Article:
News World Iran mum arrested in Australia faces US judge

Iran mum arrested in Australia faces US judge

Negar Ghodskani was sentenced to a time served sentence and is expected to be reunited soon with her young son and husband in Iran. Photo: AAP
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A US judge has ruled an Iranian mother arrested in Australia, forced to give up her newborn son and extradited to Minneapolis has spent enough time in prison.

The case involving former Adelaide cleaner Negar Ghodskani drew worldwide headlines and caught the attention of Iran’s Foreign Minister Mohammad Javad Zarif after she was arrested in Australia in 2017.

Ghodskani, 40, was pregnant at the time of her arrest and gave birth to her son Nickan in custody in Adelaide ahead of her extradition to the US.

US District Court Judge Joan Ericksen agreed in Minneapolis on Tuesday with Ghodskani’s lawyer Robert Richman the 27 months she had already spent in custody in Australia and the US was enough.

The judge sentenced Ghodskani to a time served sentence.

“It went very well,” Mr Richman said.

“The court sentenced her to time served.

“We are expecting she will be deported back to Iran in the next few weeks.”

US prosecutors had asked for a prison sentence of around three to five years.

Ghodskani’s path to prison began in Iran in 2008 when she was hired by Iranian telecommunications manufacturer Fana Moj, whose principal customer was the government-owned Islamic Republic of Iran Broadcasting radio and TV network.

Ghodskani flouted US sanctions on Iran by purchasing US electronics components and products for her company.

In 2009 Ghodskani moved to Malaysia to work at Fana Moj front company Green Wave Telecommunication and continued to thwart international sanctions by sourcing items needed by her employer.

Ghodskani successfully applied to Australia for a skilled worker visa in 2012, quit her job in Malaysia and moved to Adelaide with her husband, former Iranian sports journalist Ali Lotfisetan.

The couple worked at McDonald’s and other jobs in Adelaide before saving enough money to buy a house cleaning business.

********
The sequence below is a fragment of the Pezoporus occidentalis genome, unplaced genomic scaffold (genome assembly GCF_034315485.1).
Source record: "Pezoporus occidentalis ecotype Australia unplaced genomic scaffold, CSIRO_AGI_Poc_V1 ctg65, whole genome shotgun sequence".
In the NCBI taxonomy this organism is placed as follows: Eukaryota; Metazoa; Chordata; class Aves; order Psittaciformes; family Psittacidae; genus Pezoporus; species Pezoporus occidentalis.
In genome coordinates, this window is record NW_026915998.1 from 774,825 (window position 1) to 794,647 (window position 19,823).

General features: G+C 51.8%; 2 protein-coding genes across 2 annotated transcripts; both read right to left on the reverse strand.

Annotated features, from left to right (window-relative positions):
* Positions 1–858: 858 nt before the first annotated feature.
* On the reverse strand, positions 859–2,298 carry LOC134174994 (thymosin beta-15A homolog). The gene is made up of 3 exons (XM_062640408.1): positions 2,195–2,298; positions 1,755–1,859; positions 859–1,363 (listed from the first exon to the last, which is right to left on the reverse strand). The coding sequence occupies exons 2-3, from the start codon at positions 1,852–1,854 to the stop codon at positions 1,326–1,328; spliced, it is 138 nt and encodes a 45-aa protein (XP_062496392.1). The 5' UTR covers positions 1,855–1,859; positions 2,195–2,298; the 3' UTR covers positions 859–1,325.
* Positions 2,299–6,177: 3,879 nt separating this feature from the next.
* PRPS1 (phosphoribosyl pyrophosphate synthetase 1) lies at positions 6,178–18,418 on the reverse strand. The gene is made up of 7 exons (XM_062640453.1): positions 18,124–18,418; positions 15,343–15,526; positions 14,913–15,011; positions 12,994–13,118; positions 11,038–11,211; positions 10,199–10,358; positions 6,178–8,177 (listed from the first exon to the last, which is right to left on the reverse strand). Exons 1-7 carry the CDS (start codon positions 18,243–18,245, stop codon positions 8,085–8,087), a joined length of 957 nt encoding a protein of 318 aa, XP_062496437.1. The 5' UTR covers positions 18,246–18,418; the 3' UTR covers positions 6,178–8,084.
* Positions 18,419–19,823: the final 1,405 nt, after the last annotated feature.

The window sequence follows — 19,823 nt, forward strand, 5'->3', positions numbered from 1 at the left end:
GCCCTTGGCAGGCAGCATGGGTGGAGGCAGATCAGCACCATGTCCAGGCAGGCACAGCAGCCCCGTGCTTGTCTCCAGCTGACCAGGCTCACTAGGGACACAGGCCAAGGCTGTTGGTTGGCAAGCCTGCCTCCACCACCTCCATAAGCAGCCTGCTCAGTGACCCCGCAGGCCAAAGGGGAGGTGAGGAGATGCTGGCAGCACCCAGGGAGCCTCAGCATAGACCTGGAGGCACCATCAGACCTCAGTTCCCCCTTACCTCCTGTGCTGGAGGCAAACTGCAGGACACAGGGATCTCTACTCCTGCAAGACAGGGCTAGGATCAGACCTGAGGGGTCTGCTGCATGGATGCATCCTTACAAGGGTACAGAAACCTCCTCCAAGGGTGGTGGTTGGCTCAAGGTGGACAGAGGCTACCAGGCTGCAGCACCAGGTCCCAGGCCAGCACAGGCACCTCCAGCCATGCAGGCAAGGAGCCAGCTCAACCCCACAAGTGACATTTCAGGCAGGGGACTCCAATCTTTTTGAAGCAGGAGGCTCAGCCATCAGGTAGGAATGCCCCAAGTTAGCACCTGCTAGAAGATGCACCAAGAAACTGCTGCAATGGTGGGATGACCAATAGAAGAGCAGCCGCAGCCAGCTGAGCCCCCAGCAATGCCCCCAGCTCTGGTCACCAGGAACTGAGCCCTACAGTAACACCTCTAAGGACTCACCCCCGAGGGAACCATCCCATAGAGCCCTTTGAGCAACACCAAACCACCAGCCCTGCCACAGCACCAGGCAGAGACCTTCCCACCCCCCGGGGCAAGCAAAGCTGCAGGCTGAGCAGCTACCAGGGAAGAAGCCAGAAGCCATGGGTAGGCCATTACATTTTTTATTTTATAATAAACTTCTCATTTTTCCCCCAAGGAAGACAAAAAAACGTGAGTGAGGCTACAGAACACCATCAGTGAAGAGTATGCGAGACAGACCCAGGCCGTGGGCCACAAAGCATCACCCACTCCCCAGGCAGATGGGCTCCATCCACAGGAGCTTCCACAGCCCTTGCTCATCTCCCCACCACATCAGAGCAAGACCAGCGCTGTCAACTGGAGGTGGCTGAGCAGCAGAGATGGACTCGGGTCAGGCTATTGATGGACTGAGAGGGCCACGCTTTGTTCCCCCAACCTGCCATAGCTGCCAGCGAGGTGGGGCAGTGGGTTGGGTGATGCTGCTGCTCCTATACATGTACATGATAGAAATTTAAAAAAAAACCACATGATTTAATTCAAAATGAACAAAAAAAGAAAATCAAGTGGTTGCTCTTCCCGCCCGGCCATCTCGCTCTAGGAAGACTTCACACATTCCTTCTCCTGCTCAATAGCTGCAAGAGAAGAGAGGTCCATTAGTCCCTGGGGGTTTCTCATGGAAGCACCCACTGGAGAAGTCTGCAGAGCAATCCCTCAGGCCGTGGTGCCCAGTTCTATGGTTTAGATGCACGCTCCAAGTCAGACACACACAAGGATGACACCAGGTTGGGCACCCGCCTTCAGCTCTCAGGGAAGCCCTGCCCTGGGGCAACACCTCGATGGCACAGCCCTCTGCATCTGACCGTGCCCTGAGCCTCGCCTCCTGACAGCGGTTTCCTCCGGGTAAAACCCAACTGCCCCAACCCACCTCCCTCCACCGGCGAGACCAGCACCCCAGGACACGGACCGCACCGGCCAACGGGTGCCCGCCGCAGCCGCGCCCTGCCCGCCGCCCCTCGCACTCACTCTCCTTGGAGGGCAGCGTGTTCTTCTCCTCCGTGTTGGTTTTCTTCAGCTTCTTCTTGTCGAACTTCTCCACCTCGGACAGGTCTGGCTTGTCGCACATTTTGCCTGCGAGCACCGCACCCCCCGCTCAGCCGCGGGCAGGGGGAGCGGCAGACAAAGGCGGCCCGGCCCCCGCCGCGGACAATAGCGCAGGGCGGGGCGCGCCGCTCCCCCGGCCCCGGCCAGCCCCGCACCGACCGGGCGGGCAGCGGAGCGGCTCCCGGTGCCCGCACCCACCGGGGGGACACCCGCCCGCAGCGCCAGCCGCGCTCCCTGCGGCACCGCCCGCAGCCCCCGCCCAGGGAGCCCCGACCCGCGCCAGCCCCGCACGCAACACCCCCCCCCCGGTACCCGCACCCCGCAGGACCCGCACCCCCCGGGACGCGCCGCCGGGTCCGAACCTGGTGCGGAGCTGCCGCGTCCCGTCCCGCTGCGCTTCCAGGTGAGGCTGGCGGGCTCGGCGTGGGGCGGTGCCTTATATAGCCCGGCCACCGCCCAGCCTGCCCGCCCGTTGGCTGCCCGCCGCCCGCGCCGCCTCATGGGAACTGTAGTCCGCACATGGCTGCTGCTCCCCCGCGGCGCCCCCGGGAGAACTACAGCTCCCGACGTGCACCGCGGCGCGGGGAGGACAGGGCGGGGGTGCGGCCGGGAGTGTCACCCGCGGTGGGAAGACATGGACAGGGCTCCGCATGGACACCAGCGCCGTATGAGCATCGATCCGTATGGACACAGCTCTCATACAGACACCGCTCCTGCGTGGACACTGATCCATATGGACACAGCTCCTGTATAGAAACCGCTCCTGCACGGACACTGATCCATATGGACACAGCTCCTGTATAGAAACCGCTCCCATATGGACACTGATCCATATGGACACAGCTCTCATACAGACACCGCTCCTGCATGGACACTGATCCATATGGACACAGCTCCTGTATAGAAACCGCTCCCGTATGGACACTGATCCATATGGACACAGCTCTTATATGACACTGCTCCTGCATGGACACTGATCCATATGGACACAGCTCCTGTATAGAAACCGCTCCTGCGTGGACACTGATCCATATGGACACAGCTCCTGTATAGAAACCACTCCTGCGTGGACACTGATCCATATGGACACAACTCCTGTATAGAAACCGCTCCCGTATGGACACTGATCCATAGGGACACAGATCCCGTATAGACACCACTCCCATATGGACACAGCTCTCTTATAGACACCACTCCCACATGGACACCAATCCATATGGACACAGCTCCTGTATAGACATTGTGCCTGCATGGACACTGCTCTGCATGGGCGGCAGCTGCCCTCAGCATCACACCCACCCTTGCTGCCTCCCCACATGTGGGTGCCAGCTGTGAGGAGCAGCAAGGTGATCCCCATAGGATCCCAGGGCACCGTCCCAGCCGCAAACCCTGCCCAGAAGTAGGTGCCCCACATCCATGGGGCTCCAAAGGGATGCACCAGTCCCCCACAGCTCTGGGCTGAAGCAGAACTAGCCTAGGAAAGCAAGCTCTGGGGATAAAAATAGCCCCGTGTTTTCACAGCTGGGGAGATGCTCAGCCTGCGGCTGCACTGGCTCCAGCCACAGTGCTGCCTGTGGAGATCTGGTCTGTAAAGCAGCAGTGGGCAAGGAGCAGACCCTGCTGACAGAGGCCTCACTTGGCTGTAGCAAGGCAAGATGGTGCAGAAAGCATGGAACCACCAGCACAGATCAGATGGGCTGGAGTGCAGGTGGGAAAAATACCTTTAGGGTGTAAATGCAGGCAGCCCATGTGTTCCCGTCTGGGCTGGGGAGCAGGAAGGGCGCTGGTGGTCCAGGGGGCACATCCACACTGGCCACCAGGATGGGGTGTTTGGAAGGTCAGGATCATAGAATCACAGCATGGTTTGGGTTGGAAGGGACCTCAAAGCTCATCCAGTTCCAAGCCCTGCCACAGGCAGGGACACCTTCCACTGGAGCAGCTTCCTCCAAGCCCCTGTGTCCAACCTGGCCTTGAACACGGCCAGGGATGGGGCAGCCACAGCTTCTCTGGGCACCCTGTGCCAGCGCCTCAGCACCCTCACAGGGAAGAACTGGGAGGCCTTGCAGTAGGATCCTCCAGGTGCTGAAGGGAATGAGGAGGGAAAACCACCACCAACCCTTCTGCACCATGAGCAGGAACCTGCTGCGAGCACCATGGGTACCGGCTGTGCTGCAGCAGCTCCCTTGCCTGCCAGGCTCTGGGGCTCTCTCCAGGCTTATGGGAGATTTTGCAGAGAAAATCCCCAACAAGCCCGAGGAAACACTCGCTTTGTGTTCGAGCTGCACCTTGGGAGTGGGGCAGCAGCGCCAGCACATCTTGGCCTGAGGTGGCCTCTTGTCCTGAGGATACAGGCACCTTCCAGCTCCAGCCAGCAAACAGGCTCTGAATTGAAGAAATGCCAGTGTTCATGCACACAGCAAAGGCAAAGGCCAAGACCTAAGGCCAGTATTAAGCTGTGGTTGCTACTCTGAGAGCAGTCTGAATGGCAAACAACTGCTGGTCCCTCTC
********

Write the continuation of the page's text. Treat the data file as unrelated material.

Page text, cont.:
Ghodskani was four months pregnant when Australian Federal Police arrested her on behalf of US authorities at her Adelaide home.

She was held in custody ahead of extradition, gave birth under guard in an Adelaide hospital and was forced to hand over her newborn son before returning to jail.

Her conviction led to her husband losing his Australian immigration status and he was forced, with their son, to move back to Iran.

Mr Lotfisetan described in a heartbreaking letter to the judge the pain his wife endured handing over their son in the hospital and also how the toddler has been separated from his mother for so long he does not know who she is.

“Her primary concern is reuniting with her husband and son as quickly as possible,” Mr Richman said.

Media reports had raised speculation Iran was interested in swapping Ghodskani for Australian backpackers Jolie King and Mark Firkin who are being held at Iran’s notorious Evin prison.

Mr Zarif, during a visit to New York in April, promoted a prisoner swap involving Ghodskani and westerners held in Iran’s prisons.

“Nobody talks about this lady in Australia who gave birth to a child in prison, whose child is growing up outside prison with the mother in prison,” Mr Zarif said at an Asia Society event in Manhattan.

“I put this offer on the table publicly now – exchange them.”